D.C. moving to decriminalize pot
WASHINGTON (AP) — It took nearly 15 years after voters approved medical marijuana for it to become available in the District of Columbia, but the next major change to pot laws in the nation’s capital is on the fast track.
The D.C. Council is poised to approve a bill that would decriminalize possession of small amounts of pot, and Democratic Mayor Vincent Gray announced last month that he supports it. He could sign the bill into law as early as January.
Some activists want the city to go further by legalizing, taxing and regulating marijuana as Colorado and Washington state do, and they’re considering a ballot initiative if the council doesn’t take that step.
It’s a big change from a year ago, when there was no medical marijuana in the capital and elected officials weren’t talking about relaxing recreational pot laws. Now, there are three tightly regulated marijuana dispensaries in the city, although there aren’t many patients yet.
City leaders have long been cautious about pot, in part because Congress has the final say on what’s legal in the district. But with 17 states having some form of decriminalization and the Justice Department taking a hands-off approach to legalization in Colorado and Washington state, city leaders think Congress won’t be interested in fighting that battle.
“What the states do would not matter if there were serious interest in the subject” on Capitol Hill, said Del. Eleanor Holmes Norton, a Democrat who represents the district in Congress. “I don’t think there’s a serious interest in the subject.”
The new sense of urgency has been fueled in part by two studies released this year that found large racial disparities in marijuana arrests in the city. Blacks were eight times more likely to be arrested than whites in the district in 2010, the American Civil Liberties Union found, and 91 percent of those arrested that year were black. About half of the city’s 632,000 residents are African-American.
S.F. transit unions approve contract
OAKLAND, Calif. (AP) — A second Bay Area Rapid Transit labor union has ratified the contract agreement that brought to an end a bitter labor dispute that led to two San Francisco area transportation strikes, officials said Saturday.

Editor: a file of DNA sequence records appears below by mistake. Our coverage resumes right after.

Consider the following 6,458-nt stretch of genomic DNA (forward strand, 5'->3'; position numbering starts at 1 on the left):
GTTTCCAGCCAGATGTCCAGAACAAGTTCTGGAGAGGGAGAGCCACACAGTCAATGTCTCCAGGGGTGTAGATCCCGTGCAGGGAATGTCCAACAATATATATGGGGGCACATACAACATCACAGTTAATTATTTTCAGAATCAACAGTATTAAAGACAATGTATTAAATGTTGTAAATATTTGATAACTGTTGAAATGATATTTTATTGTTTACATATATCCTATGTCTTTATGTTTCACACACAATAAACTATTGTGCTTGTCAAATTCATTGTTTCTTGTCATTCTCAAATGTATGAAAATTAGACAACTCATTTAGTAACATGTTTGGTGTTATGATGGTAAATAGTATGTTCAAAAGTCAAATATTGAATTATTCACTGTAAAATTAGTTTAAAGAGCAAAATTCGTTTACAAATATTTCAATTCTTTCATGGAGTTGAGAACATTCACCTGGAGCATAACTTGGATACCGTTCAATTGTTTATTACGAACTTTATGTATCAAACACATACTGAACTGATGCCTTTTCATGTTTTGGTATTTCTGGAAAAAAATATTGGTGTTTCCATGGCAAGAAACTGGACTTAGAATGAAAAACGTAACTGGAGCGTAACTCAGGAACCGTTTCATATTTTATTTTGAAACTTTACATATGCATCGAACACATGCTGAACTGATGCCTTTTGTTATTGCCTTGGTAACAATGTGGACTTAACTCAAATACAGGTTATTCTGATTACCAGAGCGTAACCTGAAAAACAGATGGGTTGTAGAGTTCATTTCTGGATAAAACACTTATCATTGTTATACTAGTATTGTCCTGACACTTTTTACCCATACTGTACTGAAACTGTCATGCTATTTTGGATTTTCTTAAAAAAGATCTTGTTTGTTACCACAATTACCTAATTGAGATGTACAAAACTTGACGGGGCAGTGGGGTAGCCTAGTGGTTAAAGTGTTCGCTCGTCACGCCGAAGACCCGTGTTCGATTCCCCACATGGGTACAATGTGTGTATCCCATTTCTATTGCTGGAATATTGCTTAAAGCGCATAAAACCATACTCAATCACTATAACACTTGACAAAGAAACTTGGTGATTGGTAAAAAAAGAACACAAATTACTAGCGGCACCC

BART said the company had reached agreement with the Amalgamated Transit Union Local 1555, whose members voted to approve the four-year deal.
ATU president Antonette Bryant said members ratified the contract by a “significant margin” but would not provide specific numbers.
The other, Service Employees International Union Local 1021, announced late Friday that its members had approved the contract, with 88-percent voting for it.
“The Bay Area and our riders will benefit from these contracts because BART will be able to move forward with the replacement of our aging fleet of train cars and the needed upgrades to meet demand,” BART general manager Grace Crunican, said in a statement.
The agreement includes a 15 percent raise and safer working conditions.
The deal also requires BART workers to pay into their pensions for the first time and increases their monthly health care contributions from about $92 to $129. The unions represent train operators, station agents, custodians and maintenance and clerical workers.
Both unions went on strike for nearly five days in July and after a state-mandated cooling off-period, went back to the picket lines for another four days last month angering thousands of commuters.
During the second strike, two BART workers were killed by a train operated by an employee under training in Walnut Creek on Oct. 19. Company and union officials returned to the bargaining table and reached a deal days later.
BART’s board of directors still needs to vote on the contract at its next meeting, which the agency said would happen “soon.”